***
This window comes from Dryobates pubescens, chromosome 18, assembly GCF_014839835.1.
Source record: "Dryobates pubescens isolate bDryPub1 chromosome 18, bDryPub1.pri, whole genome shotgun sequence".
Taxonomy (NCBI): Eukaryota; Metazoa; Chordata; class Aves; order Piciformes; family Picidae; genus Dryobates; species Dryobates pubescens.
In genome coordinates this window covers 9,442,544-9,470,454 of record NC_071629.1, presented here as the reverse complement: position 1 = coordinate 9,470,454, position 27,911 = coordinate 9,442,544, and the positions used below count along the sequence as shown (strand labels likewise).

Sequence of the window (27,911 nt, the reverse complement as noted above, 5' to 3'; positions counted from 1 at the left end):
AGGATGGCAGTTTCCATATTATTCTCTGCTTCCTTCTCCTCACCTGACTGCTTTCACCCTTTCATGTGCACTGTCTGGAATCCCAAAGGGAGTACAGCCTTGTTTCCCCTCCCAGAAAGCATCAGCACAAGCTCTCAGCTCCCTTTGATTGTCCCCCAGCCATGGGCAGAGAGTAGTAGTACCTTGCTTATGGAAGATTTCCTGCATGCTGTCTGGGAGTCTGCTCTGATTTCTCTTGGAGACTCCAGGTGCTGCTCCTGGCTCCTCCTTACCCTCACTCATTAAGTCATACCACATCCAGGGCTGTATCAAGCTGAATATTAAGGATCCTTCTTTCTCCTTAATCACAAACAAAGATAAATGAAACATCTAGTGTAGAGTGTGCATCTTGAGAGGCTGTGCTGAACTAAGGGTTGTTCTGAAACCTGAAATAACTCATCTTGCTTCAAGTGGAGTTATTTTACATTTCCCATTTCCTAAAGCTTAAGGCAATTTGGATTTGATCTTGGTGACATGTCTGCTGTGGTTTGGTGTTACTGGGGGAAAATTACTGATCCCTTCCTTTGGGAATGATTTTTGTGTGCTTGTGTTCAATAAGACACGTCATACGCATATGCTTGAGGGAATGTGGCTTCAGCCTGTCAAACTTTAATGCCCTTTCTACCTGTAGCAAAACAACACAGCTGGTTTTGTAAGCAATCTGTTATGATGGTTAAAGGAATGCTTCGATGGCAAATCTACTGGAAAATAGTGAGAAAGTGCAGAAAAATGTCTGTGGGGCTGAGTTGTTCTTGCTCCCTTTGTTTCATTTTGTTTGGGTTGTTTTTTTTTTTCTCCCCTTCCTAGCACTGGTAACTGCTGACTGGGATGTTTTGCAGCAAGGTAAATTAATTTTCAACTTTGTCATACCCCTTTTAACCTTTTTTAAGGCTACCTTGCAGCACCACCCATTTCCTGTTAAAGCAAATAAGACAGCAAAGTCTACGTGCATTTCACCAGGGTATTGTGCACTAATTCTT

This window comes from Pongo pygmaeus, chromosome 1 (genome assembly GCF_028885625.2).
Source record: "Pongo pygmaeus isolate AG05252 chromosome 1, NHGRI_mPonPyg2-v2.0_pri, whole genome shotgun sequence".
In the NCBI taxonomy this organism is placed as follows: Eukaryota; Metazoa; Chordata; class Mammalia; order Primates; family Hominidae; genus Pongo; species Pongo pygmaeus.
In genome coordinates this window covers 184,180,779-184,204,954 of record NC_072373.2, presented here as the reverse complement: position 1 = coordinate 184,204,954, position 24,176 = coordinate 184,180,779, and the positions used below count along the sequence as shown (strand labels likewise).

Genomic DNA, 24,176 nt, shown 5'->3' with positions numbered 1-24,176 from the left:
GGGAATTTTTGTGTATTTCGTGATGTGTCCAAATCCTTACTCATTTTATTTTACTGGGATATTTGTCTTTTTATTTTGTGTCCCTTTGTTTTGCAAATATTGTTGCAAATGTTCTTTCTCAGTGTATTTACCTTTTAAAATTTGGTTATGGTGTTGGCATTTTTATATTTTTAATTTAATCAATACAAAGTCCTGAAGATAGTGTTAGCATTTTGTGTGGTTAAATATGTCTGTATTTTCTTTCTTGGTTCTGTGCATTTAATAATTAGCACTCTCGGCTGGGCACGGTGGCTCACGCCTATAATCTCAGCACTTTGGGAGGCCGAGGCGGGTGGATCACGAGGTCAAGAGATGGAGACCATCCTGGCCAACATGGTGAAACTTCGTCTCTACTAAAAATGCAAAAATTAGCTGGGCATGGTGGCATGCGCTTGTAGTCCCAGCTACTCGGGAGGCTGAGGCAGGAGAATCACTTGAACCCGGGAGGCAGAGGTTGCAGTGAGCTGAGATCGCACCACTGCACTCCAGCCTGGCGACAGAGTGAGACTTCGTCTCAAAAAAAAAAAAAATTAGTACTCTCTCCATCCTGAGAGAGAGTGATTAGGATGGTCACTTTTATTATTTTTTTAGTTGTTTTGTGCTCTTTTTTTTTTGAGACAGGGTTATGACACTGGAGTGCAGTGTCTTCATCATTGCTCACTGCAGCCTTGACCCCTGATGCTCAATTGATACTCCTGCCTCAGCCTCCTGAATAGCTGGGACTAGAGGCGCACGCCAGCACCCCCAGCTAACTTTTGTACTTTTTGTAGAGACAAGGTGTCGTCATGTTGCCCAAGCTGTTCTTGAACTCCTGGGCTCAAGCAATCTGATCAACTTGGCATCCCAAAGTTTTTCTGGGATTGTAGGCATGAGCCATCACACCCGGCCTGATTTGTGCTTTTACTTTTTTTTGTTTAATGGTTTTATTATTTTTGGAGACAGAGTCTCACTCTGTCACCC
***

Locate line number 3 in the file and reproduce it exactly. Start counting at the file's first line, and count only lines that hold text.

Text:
Taxonomy (NCBI): Eukaryota; Metazoa; Chordata; class Aves; order Piciformes; family Picidae; genus Dryobates; species Dryobates pubescens.